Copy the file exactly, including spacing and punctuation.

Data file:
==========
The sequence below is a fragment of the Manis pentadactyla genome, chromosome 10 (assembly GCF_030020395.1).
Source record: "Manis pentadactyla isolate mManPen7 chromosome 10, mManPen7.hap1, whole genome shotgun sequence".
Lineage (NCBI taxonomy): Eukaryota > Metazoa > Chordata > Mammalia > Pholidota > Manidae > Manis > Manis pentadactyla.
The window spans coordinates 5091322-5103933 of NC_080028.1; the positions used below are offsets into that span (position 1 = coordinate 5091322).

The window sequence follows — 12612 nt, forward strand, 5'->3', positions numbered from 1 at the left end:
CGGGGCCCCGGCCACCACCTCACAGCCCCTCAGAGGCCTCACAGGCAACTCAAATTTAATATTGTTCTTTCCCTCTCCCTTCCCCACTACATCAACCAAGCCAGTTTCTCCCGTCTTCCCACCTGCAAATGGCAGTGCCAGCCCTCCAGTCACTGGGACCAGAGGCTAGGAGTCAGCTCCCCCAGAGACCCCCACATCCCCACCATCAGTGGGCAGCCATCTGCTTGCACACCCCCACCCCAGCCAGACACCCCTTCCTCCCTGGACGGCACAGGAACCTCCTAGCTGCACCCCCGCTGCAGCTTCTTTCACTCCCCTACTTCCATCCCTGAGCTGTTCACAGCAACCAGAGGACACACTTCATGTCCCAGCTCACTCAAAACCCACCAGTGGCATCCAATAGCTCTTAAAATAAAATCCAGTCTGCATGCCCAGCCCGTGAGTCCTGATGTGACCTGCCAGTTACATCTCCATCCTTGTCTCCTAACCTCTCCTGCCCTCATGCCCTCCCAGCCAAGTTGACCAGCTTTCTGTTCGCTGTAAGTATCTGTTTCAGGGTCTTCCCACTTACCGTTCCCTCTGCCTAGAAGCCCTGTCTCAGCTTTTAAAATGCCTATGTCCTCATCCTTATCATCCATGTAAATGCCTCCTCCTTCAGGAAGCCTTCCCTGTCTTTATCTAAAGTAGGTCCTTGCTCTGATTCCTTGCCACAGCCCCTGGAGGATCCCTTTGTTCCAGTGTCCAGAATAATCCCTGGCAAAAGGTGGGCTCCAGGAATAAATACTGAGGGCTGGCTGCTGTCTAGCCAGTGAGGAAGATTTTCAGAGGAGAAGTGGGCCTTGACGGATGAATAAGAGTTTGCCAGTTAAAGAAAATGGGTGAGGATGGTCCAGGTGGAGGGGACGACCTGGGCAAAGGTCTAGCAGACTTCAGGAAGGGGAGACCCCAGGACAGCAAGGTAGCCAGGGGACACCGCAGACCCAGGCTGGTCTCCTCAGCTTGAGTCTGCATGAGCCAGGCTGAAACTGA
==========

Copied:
The sequence below is a fragment of the Manis pentadactyla genome, chromosome 10 (assembly GCF_030020395.1).
Source record: "Manis pentadactyla isolate mManPen7 chromosome 10, mManPen7.hap1, whole genome shotgun sequence".
Lineage (NCBI taxonomy): Eukaryota > Metazoa > Chordata > Mammalia > Pholidota > Manidae > Manis > Manis pentadactyla.
The window spans coordinates 5091322-5103933 of NC_080028.1; the positions used below are offsets into that span (position 1 = coordinate 5091322).

The window sequence follows — 12612 nt, forward strand, 5'->3', positions numbered from 1 at the left end:
CGGGGCCCCGGCCACCACCTCACAGCCCCTCAGAGGCCTCACAGGCAACTCAAATTTAATATTGTTCTTTCCCTCTCCCTTCCCCACTACATCAACCAAGCCAGTTTCTCCCGTCTTCCCACCTGCAAATGGCAGTGCCAGCCCTCCAGTCACTGGGACCAGAGGCTAGGAGTCAGCTCCCCCAGAGACCCCCACATCCCCACCATCAGTGGGCAGCCATCTGCTTGCACACCCCCACCCCAGCCAGACACCCCTTCCTCCCTGGACGGCACAGGAACCTCCTAGCTGCACCCCCGCTGCAGCTTCTTTCACTCCCCTACTTCCATCCCTGAGCTGTTCACAGCAACCAGAGGACACACTTCATGTCCCAGCTCACTCAAAACCCACCAGTGGCATCCAATAGCTCTTAAAATAAAATCCAGTCTGCATGCCCAGCCCGTGAGTCCTGATGTGACCTGCCAGTTACATCTCCATCCTTGTCTCCTAACCTCTCCTGCCCTCATGCCCTCCCAGCCAAGTTGACCAGCTTTCTGTTCGCTGTAAGTATCTGTTTCAGGGTCTTCCCACTTACCGTTCCCTCTGCCTAGAAGCCCTGTCTCAGCTTTTAAAATGCCTATGTCCTCATCCTTATCATCCATGTAAATGCCTCCTCCTTCAGGAAGCCTTCCCTGTCTTTATCTAAAGTAGGTCCTTGCTCTGATTCCTTGCCACAGCCCCTGGAGGATCCCTTTGTTCCAGTGTCCAGAATAATCCCTGGCAAAAGGTGGGCTCCAGGAATAAATACTGAGGGCTGGCTGCTGTCTAGCCAGTGAGGAAGATTTTCAGAGGAGAAGTGGGCCTTGACGGATGAATAAGAGTTTGCCAGTTAAAGAAAATGGGTGAGGATGGTCCAGGTGGAGGGGACGACCTGGGCAAAGGTCTAGCAGACTTCAGGAAGGGGAGACCCCAGGACAGCAAGGTAGCCAGGGGACACCGCAGACCCAGGCTGGTCTCCTCAGCTTGAGTCTGCATGAGCCAGGCTGAAACTGA